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  • About
  • The Global ETD Search service is a free service for researchers to find electronic theses and dissertations. This service is provided by the Networked Digital Library of Theses and Dissertations.
    Our metadata is collected from universities around the world. If you manage a university/consortium/country archive and want to be added, details can be found on the NDLTD website.

Frequency dividers design for multi-GHz PLL systems

Barale, Francesco January 2008 (has links)
Thesis (M. S.)--Electrical and Computer Engineering, Georgia Institute of Technology, 2008. / Committee Chair: Laskar Joy; Committee Member: Cressler John; Committee Member: Tentzeris Emmanouil

A 1.8-V 2.4-GHz monolithic CMOS inductor-less frequency synthesizer for bluetooth application /

Wong, Man Chun. January 2002 (has links)
Thesis (M. Phil.)--Hong Kong University of Science and Technology, 2002. / Includes bibliographical references. Also available in electronic version. Access restricted to campus users.

A wide-band CMOS synthesizer for cable tuner applications /

Lau, Ming Cheung. January 2005 (has links)
Thesis (M.Phil.)--Hong Kong University of Science and Technology, 2005. / Includes bibliographical references. Also available in electronic version.

A fractional N frequency synthesizer for an adaptive network backplane serial communication system

Rangan, Giri N. K., January 1900 (has links) (PDF)
Thesis (Ph. D.)--University of Texas at Austin, 2005. / Vita. Includes bibliographical references.

Integrated RF building blocks for base station applications

Häkkinen, J. (Juha) 10 January 2003 (has links)
Abstract This thesis studies the level of performance achievable using today's standard IC processes in the integrated RF subcircuits of the modern GSM base station. The thesis concentrates on those circuit functions, i.e. I/Q modulators, variable gain amplifiers and frequency synthesizers, most relevant for integration in the base station environment as pinpointed by studying the receiver/transmitter architectures available today. Several RF integrated circuits have been designed, fabricated and their level of performance measured. All main circuits were fabricated in a standard double-metal double-poly 1.2 and 0.8 μm BiCMOS process. Key circuit structures and their measured properties are: 90° phase shifter with ±1° phase error with VCC = 4.5…5.5 V and T = -10…+85 °C, I/Q modulator suitable for operation at output frequencies from 100 MHz to 1 GHz and baseband frequencies from 60 to 500 kHz (2.0 mm × 2.0 mm, 100 mA, 5.0 V) with LO suppression of 38 dBc and image rejection of 41 dBc, temperature compensated DC to 1.5 GHz variable gain amplifier (1.15 mm × 2.00 mm, 100 mA, 5.0 V) with a linear 50 dB gain adjustment range, maximum gain of 18.5 dB and gain variation of 1 dB up to 700 MHz over the whole operating conditions range of VCC = 4.5…5.5 V and T = -10…+85 °C, a complete bipolar semicustom synthesizer (90…122 mA, 5.0 V) and two complete full-custom BiCMOS synthesizer chips including all building blocks of a PLL-based synthesizer except for the voltage controlled oscillator and the loop filter. The synthesizers include circuit structures such as ∼2 GHz multi-modulus divider and low-noise programmable phase detector/charge pump (18.7 pA/√Hz at Iout = 500 μA) and have an exemplar phase noise performance of -110 dBc/Hz at 200 kHz offset. One of the main problems of the integer-N PLL based synthesizer when used in a multichannel telecommunications system is the level of spurious signals at the output, when the synthesizer is optimised for fast frequency switching. Therefore, a method using only two current pulses to make the frequency step response of the loop faster, thus allowing a narrower loop bandwidth to be used for additional spur suppression, is proposed. The operation of the proposed speed-up method is analysed mathematically and verified by measurements of an existing RF-IC synthesizer operating at 800 MHz. Measurements show that simple current pulses can be used to speed up the channel switching of a practical RF synthesizer having a frequency step time in the tens of μs range. In the example, a 7.65 MHz frequency step was made seven times faster using the proposed method.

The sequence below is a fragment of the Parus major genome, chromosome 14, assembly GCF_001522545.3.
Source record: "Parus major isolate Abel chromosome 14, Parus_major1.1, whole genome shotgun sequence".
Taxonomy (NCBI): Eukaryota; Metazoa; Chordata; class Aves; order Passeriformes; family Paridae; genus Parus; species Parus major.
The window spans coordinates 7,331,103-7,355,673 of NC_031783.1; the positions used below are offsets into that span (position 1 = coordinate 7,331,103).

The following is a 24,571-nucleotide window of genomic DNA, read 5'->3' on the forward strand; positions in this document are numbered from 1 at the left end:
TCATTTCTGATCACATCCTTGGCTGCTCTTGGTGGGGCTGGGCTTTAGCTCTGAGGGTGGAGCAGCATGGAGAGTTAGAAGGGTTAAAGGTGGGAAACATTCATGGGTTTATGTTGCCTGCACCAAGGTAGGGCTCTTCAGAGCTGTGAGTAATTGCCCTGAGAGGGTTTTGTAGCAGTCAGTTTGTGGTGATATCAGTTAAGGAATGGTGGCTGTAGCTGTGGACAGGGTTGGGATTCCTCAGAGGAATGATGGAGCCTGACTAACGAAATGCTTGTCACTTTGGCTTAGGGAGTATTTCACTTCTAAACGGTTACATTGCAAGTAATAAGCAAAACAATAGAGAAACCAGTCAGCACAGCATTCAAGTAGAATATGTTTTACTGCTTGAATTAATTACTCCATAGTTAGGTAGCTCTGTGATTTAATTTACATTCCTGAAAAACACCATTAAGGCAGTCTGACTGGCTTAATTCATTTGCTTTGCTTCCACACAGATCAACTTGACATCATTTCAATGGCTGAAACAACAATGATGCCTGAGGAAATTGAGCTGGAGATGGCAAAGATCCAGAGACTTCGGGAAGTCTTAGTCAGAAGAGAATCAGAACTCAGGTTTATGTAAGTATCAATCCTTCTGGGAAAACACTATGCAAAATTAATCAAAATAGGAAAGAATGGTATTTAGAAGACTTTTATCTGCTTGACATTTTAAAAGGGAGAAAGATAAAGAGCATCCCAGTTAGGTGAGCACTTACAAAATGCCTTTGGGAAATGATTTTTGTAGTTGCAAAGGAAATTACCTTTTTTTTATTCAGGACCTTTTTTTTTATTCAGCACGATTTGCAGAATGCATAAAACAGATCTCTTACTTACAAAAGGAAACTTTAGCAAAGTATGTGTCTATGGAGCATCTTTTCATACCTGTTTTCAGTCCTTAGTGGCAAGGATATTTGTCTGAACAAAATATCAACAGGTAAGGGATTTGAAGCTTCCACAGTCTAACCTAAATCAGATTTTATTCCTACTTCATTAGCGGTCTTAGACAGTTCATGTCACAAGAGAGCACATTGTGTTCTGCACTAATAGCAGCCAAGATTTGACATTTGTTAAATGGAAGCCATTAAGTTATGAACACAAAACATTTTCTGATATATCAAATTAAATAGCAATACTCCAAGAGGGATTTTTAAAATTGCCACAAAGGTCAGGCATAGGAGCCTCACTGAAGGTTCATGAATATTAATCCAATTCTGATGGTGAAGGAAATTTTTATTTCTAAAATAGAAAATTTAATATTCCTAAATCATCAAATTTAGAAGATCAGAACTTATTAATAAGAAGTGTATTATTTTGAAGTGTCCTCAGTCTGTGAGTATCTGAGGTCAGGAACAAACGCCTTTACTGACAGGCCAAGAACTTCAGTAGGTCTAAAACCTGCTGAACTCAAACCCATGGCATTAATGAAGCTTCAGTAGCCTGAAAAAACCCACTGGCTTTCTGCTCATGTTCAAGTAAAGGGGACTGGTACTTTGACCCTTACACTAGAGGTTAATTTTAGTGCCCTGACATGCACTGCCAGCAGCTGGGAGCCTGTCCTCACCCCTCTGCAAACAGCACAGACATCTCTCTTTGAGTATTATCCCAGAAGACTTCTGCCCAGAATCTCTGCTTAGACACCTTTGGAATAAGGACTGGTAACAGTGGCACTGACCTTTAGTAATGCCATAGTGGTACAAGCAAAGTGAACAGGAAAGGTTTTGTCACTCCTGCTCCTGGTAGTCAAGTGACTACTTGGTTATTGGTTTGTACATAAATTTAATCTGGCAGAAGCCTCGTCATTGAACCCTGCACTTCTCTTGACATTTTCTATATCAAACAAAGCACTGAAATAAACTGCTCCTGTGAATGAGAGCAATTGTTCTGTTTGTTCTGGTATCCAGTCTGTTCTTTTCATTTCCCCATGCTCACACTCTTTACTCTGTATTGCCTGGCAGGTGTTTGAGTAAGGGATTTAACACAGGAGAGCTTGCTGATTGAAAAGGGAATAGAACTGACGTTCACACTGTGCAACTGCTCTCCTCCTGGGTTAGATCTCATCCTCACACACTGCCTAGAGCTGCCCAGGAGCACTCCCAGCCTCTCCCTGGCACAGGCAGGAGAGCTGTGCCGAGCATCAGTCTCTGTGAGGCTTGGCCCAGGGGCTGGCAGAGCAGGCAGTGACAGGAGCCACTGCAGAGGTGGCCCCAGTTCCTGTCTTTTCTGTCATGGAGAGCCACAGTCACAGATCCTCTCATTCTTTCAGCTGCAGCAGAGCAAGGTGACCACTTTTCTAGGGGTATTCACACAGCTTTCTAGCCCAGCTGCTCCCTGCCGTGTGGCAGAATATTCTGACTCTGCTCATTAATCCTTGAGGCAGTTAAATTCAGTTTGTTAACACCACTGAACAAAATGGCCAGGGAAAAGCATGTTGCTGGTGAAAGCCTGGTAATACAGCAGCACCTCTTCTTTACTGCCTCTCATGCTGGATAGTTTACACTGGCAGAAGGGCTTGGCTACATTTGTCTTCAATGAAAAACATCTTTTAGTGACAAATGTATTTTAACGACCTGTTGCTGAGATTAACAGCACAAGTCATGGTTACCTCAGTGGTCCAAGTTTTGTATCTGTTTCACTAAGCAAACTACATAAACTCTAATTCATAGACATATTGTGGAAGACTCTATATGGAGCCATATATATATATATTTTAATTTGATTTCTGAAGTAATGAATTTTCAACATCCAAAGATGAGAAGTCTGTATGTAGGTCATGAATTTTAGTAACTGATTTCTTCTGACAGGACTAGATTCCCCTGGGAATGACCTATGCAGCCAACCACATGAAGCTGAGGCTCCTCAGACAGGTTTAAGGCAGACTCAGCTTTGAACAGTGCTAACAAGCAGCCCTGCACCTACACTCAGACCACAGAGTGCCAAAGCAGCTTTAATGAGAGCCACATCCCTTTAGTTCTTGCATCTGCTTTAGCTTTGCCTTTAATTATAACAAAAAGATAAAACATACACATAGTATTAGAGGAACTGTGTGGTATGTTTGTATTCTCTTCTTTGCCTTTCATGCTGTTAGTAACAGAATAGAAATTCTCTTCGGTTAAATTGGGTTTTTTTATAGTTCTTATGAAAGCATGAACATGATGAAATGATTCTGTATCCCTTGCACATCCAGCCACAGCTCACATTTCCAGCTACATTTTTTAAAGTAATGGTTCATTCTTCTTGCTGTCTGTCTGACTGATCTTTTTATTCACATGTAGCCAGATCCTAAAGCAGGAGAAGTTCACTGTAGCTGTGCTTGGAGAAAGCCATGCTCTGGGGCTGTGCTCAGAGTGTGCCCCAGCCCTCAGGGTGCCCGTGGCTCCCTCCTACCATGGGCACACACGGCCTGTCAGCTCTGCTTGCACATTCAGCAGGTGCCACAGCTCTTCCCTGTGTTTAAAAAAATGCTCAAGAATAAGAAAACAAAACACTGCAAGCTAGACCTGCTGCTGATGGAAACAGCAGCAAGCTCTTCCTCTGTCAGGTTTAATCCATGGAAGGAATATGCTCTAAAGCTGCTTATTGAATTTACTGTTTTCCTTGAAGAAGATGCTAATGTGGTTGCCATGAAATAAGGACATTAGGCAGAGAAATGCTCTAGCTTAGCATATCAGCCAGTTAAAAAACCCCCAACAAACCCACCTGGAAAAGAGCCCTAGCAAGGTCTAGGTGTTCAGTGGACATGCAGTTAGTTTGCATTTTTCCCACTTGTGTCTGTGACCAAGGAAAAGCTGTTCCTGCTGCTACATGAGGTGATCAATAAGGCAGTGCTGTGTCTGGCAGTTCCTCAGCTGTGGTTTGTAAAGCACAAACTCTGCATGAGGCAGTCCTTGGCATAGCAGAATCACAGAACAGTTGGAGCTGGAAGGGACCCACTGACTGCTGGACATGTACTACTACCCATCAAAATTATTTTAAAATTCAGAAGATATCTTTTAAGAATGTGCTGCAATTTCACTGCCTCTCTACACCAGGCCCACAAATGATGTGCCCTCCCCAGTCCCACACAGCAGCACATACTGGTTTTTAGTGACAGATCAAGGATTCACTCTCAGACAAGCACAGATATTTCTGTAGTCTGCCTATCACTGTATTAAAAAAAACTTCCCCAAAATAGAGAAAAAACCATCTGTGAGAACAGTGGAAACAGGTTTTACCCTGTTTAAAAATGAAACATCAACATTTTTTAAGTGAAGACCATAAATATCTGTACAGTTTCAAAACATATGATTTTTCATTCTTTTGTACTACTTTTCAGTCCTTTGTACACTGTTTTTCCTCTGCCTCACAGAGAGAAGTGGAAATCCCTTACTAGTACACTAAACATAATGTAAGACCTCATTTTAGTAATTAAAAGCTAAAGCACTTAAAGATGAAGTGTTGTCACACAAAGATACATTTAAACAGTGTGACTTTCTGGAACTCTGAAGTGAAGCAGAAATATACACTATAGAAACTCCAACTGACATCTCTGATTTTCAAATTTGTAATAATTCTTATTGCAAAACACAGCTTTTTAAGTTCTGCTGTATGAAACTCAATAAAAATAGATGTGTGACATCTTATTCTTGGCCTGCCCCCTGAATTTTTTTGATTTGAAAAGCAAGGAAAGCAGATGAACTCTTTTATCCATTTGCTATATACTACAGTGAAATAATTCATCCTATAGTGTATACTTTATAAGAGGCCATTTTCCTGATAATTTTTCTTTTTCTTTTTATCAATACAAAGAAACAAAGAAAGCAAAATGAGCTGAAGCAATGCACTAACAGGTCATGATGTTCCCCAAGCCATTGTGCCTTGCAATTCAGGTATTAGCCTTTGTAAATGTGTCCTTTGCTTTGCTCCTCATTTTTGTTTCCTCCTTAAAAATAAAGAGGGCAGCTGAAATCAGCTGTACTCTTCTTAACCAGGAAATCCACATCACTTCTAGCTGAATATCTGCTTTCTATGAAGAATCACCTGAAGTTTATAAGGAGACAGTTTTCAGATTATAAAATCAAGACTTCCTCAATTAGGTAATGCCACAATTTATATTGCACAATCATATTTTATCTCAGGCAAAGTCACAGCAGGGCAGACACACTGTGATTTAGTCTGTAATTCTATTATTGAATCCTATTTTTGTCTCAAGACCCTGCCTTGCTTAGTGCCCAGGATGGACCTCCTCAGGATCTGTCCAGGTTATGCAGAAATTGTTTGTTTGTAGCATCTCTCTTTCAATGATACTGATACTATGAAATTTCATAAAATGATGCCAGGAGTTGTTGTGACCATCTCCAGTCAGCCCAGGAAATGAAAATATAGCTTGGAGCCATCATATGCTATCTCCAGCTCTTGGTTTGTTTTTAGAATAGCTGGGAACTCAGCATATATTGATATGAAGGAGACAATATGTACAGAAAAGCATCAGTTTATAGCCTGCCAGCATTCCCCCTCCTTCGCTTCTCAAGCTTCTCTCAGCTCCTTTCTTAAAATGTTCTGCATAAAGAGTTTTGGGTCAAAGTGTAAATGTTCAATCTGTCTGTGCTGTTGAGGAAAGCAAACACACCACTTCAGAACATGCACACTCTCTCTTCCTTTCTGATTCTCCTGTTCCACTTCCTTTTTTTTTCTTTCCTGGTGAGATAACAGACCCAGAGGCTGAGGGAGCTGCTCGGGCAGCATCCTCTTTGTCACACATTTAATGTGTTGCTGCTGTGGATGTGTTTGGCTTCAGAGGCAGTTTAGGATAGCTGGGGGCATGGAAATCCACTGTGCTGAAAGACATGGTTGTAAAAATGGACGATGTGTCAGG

Ultra-low-noise frequency synthesis, comparison and dissemination using femtosecond optical frequency combs

Lessing, Maurice January 2016 (has links)